A secret police captain who led the abduction and murder of the Rev. Jerzy Popieluszko said today the death was unintentional and sought to transfer ultimate responsibility for it to government authorities and Roman Catholic church officials who failed, he said, to curb the cleric's allegedly illegal activities.

Grzegorz Piotrowski, on trial for the killing, spoke of his frustration at seeing Popieluszko go unrestrained. He said he decided to take what he knew was illegal action against the outspoken priest because "a lesser evil is sometimes necessary to prevent a greater evil."

Some Poles who heard him say this phrase shuddered, associating it with the justification given by Polish leader Gen. Wojciech Jaruzelski when he declared martial law to stop the Solidarity union movement in December 1981.

Appearing calm and self-assured during seven hours of testimony at the Torun provincial court, Piotrowski buttressed earlier statements by two subordinates, Leszek Pekala and Waldemar Chmielewski, also accused of the murder, who said they thought they were carrying out a mission that had been approved by high officials.

But Piotrowski admitted he had no proof that such authorization had existed and said he now realizes "the only higher-up" behind the crime was his supervisor, Col. Adam Pietruszka, on trial with the three junior officers on charges of aiding and abetting them.

Speaking from notes in a relaxed voice that contrasted sharply with the nervousness shown on the stand by the two policemen who testified before him, Piotrowski discussed his motivation for moving against Popieluszko. He refuted the indictment's allegation that he had acted out of hatred. He described his attitude toward the priest as "one of indifference and official coolness," but professed to have been annoyed at the government's failure to take legal measures against what he said were Popieluszko's extensive underground activities.

As head of a section in the Interior Ministry monitoring church activities, Piotrowski, an award-winning officer with a college degree in mathematics, said he closely watched Popieluszko's contacts with the West, his involvement in underground educational structures and what he said were Popieluszko's efforts to link underground networks of major cities.

Piotrowski said his frustrations grew when a charge against the priest for abusing religious rights was dropped under a broad amnesty last summer.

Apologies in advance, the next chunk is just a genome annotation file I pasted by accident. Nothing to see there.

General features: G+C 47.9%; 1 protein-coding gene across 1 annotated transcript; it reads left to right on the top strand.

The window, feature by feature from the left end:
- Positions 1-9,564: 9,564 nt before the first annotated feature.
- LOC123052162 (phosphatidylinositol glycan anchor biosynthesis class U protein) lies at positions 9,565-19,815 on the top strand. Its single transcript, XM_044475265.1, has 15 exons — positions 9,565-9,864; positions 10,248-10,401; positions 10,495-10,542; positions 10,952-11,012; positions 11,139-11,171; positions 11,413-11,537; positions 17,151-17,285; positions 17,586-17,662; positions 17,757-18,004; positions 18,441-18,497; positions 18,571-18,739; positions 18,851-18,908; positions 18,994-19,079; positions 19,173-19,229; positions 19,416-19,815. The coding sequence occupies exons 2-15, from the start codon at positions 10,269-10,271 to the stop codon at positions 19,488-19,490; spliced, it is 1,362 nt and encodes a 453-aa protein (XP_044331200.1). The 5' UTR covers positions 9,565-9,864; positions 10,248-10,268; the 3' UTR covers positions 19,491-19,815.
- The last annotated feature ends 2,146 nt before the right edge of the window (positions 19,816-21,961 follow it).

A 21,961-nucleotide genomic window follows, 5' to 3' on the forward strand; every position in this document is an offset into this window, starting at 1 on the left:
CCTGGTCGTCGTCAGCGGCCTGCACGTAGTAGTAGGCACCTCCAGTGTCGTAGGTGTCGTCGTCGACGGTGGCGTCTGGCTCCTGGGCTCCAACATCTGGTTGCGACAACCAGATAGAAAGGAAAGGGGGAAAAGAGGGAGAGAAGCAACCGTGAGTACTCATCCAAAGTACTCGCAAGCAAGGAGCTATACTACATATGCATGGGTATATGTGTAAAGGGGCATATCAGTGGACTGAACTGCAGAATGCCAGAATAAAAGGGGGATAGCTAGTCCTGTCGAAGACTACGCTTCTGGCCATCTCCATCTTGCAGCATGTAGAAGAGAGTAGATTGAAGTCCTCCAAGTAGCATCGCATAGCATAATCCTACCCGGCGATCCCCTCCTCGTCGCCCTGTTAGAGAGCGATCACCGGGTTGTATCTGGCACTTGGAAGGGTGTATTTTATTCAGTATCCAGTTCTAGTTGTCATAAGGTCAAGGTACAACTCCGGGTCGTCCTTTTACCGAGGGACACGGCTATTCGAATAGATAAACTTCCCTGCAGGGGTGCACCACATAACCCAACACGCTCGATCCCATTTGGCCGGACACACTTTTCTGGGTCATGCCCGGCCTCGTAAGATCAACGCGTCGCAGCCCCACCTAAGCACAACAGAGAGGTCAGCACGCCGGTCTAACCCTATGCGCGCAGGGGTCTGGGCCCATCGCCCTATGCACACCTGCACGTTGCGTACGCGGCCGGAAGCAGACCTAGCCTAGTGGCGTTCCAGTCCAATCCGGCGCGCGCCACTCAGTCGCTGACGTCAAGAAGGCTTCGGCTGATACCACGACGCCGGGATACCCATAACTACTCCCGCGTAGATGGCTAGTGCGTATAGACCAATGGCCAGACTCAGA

"Popieluszko continued his activities and we could only watch," Piotrowski said. "It was then that I agreed to take illegal action. I concluded that a lesser evil is sometimes necessary to prevent a greater evil," an apparent reference to Popieluszko's alleged efforts to build up the underground.

"I am convinced that neither I nor Chmielewski nor Pekala would have found ourselves in the dock if the law had been the law also for Fr. Popieluszko," he stated.

Pietruszka, Piotrowski's superior, apparently was similarly upset, not only about Popieluszko but also about another defiant Warsaw cleric, the Rev. Stanislaw Malkowski.

In early September, Piotrowski said he was summoned to a meeting with Pietruszka along with Leszek Wolski, a lieutenant colonel in the Warsaw internal affairs office also monitoring Popieluszko, and told firmly and excitedly by his boss: "Enough of games with Popieluszko and Malkowski. They should be shaken to bring them to the verge of a heart attack. They should be given a final warning."

At Piotrowski's suggestion, Popieluszko was selected as the first target, because he was "politically more dangerous." Wolski was given the assignment to prepare a plan. Before leaving, Pietruszka said: "I don't have to tell you comrades that this is the decision of a high level," or highest level, Piotrowski recalled, unsure of which formulation Pietruszka had used.

At another meeting in late September, attended by Gen. Zenon Platek, Piotrowski quoted Pietruszka as admonishing Wolski for dragging his feet on the project. But Piotrowski told the court, "I don't know if Platek was aware of what Pietruszka was talking about." The general, head of the department in which the indicted officers worked, was suspended from duty for lack of supervision on Nov. 2.

It was Piotrowski who finally took the initiative. He was sure at the time, he said, that the operation had high-level backing since he knew lesser actions had required the approval of a deputy minister. He and his subordinates speculated that the head of the secret police, Gen. Waldyslaw Ciaston, who is a deputy minister in the Interior Ministry, must have known.

But he told the court today that he now sees "I had no firm proof that any higher-ups existed."